• For an organization committed to tackling major social and environmental issues in our world, as a team we are personally quite removed from the problems we dedicate our work to addressing. It’s easy for us to commute from our homes to our office and never encounter someone living in a food desert or engage with a single mom who has two minimum-wage jobs to support her children.

    At times, our understanding of the social problems Uncharted is tackling has been more intellectual and analytical than human and lived. We are taking some initial steps as a team to embed ourselves in the communities and with the people directly experiencing the problems we take on because we understand the power that proximity, empathy, and human relationships play in working to address complex social issues. We know we can do a better job understanding the human and lived experiences of complex social issues, and we’re excited to lean in.

  • In the past, as an accelerator that supported social entrepreneurs tackling a diversity of issues, we focused our impact measurement efforts on track the amount of money entrepreneurs raise, the growth of their revenue, and the growth of their teams. While we were able to understand our role in helping these organizations scale, we were not able to measure how much we contributed to making a dent in a problem like poverty or the lack of clean water.

    As we use the power of an accelerator to tackle specific social problems, we need to go beyond just measuring the growth of companies and start measuring social impact outcomes like number of families that now are lifted out of poverty or number of children who are now kindergarten ready.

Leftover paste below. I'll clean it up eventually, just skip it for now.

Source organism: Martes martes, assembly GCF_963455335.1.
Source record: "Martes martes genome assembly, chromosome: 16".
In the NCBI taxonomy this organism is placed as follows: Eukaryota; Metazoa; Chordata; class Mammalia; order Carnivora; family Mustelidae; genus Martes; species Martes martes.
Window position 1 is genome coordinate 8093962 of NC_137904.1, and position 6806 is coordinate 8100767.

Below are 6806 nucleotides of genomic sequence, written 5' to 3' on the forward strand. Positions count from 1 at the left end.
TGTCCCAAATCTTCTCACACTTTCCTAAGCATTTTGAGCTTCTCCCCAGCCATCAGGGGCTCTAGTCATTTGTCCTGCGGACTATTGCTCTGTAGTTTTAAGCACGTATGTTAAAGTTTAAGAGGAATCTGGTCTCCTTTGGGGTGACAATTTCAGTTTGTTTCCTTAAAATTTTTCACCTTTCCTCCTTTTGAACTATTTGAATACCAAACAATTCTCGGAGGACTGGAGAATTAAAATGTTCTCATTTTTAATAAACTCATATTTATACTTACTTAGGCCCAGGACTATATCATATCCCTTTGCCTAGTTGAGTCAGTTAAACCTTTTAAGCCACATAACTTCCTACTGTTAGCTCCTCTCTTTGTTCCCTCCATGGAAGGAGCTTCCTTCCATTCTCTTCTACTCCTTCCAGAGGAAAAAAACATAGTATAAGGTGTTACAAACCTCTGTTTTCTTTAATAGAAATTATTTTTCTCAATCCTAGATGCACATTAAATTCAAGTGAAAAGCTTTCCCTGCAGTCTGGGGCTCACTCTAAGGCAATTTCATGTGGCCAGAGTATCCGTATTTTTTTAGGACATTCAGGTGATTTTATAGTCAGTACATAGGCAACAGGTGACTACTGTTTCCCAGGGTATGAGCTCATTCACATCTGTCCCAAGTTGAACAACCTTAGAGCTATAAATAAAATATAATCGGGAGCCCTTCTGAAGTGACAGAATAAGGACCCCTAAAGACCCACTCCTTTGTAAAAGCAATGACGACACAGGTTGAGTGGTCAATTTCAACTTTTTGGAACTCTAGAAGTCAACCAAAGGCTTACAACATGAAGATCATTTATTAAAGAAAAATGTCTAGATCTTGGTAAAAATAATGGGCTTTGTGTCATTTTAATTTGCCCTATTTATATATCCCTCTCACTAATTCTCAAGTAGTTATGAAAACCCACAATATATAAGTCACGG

As we run more programs that target specific social issues, our current impact assessment approach needs to be updated to better evaluate the ultimate impact outcomes of our work. We are making investments in 2018 and 2019 in our impact approach, theory of change, impact system, and data collection protocols to ensure that we can point to Uncharted’s role in addressing social issues (not just growing companies).

  • We at one point believed that living our values was figuring out what was right and doing it. What we’ve learned is that running an organization is about making hard choices between two things that appear right, rather than something that seems right and something that seems wrong. Here are some examples of the places we’ve struggled to figure out where we fall:

    Accountability to outcomes vs. helping people grow through mistakes. Sometimes, we just need something done fast and done well. But we also know that if you don’t give people a chance to do something they haven’t done before (even if they do it slower, even if they do it wrong the first time), you’ll never be able to grow and develop people (and, in turn, the organization). We know that great teams offer their people the latitude to try things and fail. How do we achieve real results while also encouraging people to do things they hadn’t thought themselves capable of? This is a place we wrestle.

    Decisiveness vs. Buy-in in decision-making: There are circumstances that demand decisive, unpopular decisions, and there are circumstances where team buy-in is essential for the decision to be the right one. We have made decisions too slowly and inefficiently, sometimes getting paralyzed by the plurality of input and the length of the process. And we have made decisions too quickly without the right buy-in from the team. How do we balance the need to be decisive with the need for input in decision-making? We’re learning.